In October 2015, 30-year-old Ms. Weissman was diagnosed with stage IIB cervical cancer. After various treatments and a relentless battle for her life, her doctors from Massachusetts General Hospital recommended PBT to avoid grave damage to surrounding tissue and organs. On April 6, 2016, UnitedHealthcare denied coverage, contending that PBT is experimental or investigational or unproven. Ms. Weissman alleges that PBT is an established form of treatment that is widely accepted by physicians, government agencies and many insurers and other payers, including Medicare and Medicaid. UnitedHealthcare relied on its own internal policies, as interpreted and applied to Ms. Weissman’s case by UnitedHealthcare’s medical directors, in denying coverage for PBT.  UnitedHealthcare would only agree to cover the more conventional intensity-modulated radiation therapy, which is about half the cost of PBT.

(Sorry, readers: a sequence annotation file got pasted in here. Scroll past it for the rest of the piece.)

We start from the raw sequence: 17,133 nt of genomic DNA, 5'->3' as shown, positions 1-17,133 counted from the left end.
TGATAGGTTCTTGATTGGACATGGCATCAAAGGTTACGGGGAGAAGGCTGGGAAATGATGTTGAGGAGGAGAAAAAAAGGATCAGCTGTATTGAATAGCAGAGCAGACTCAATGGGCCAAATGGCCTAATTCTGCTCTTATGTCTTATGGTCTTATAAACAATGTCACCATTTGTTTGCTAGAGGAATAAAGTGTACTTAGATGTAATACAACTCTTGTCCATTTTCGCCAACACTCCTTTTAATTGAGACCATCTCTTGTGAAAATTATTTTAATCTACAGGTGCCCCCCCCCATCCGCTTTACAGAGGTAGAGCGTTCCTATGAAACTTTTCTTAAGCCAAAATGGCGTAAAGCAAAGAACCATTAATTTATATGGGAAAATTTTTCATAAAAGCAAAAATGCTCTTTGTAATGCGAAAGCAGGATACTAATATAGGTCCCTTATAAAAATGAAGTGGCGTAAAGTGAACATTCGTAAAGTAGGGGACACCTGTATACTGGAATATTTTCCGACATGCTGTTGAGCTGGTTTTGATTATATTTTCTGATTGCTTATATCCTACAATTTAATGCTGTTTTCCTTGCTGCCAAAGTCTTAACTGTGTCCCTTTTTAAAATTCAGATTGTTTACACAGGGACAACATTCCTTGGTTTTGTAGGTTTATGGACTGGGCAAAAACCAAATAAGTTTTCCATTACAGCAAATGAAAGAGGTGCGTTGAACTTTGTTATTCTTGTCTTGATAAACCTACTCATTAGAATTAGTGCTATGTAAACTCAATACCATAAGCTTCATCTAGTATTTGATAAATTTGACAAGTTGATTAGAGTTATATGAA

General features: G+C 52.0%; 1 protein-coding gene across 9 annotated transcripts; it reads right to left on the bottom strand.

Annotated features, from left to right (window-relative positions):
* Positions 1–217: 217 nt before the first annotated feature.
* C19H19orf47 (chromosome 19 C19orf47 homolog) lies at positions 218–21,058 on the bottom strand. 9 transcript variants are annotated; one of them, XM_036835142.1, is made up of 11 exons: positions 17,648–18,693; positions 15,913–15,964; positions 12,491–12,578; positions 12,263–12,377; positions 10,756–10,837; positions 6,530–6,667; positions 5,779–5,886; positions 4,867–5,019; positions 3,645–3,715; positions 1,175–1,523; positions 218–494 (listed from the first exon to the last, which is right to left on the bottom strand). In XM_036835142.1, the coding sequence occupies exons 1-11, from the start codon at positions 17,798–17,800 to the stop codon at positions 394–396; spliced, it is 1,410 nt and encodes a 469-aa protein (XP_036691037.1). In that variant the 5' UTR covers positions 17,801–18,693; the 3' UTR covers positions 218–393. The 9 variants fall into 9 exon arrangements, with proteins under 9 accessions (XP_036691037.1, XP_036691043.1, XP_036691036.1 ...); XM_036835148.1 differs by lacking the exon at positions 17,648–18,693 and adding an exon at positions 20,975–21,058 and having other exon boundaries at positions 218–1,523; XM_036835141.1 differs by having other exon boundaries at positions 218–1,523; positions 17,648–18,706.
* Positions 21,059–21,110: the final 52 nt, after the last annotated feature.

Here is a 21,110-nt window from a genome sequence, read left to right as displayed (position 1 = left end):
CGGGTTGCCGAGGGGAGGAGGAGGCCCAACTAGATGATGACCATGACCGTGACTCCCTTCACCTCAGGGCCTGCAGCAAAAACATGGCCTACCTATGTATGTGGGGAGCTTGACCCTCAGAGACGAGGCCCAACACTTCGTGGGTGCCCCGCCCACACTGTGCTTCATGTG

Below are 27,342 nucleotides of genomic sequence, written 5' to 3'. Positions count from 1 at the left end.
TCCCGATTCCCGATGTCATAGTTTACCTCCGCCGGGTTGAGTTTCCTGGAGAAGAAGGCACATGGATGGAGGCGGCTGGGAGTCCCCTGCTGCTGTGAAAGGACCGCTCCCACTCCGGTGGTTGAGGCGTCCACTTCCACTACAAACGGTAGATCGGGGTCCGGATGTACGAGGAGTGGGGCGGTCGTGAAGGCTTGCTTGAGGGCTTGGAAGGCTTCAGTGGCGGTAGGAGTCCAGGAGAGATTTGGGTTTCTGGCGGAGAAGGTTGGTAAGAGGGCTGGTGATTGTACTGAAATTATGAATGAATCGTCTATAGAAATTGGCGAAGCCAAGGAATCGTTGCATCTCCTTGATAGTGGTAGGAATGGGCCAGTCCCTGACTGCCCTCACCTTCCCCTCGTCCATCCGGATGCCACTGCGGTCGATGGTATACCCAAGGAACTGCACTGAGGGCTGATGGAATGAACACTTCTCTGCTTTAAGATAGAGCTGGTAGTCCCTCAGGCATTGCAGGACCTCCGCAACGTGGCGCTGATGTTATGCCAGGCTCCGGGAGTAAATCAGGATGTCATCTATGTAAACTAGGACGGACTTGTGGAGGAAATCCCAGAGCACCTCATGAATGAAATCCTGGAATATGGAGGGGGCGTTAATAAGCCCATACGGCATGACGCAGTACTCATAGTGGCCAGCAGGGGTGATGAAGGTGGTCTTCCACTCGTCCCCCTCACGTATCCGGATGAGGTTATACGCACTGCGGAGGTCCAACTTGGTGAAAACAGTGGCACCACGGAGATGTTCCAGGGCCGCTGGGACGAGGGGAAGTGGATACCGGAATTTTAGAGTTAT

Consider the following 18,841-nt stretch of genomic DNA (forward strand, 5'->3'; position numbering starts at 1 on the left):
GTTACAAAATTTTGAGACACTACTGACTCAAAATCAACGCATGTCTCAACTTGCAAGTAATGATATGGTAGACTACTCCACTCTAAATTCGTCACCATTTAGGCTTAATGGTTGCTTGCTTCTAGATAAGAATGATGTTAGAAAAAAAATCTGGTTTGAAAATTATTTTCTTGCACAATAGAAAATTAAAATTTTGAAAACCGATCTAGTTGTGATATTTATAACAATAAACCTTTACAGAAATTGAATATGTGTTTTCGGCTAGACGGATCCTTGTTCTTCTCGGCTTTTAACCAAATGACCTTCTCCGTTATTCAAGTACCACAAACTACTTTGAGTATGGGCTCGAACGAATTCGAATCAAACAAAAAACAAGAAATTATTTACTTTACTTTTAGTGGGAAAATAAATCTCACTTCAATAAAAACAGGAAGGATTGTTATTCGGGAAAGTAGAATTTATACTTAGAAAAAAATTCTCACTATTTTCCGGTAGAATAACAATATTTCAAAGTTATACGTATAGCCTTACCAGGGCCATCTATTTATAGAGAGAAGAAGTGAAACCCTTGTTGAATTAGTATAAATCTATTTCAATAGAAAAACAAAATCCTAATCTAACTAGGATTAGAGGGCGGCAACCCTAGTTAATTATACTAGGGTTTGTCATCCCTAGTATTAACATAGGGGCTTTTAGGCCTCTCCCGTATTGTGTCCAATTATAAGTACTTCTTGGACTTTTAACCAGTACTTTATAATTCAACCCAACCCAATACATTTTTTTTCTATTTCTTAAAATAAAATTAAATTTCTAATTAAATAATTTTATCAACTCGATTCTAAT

Ms. Weissman, who volunteers with Cervivor to advocate for the cervical cancer community, recognizes that she was fortunate enough to have the $95,000.00 to pay for the proton beam treatment ordered by her doctors so that she would not have to settle for the more dangerous and damaging conventional treatment. She is now fighting for those who cannot afford that choice.

A recent analysis of 2016 National Survey of Children’s Health data indicated that as many as one in six U.S. children between the ages of 6 and 17 has a treatable mental health disorder such as depression, anxiety problems or attention deficit/hyperactivity disorder (ADHD). The analysis published in JAMA Pediatrics also found that nearly half of children with these disorders did not receive counseling or treatment from a mental health professional such as a psychiatrist, psychologist or clinical social worker.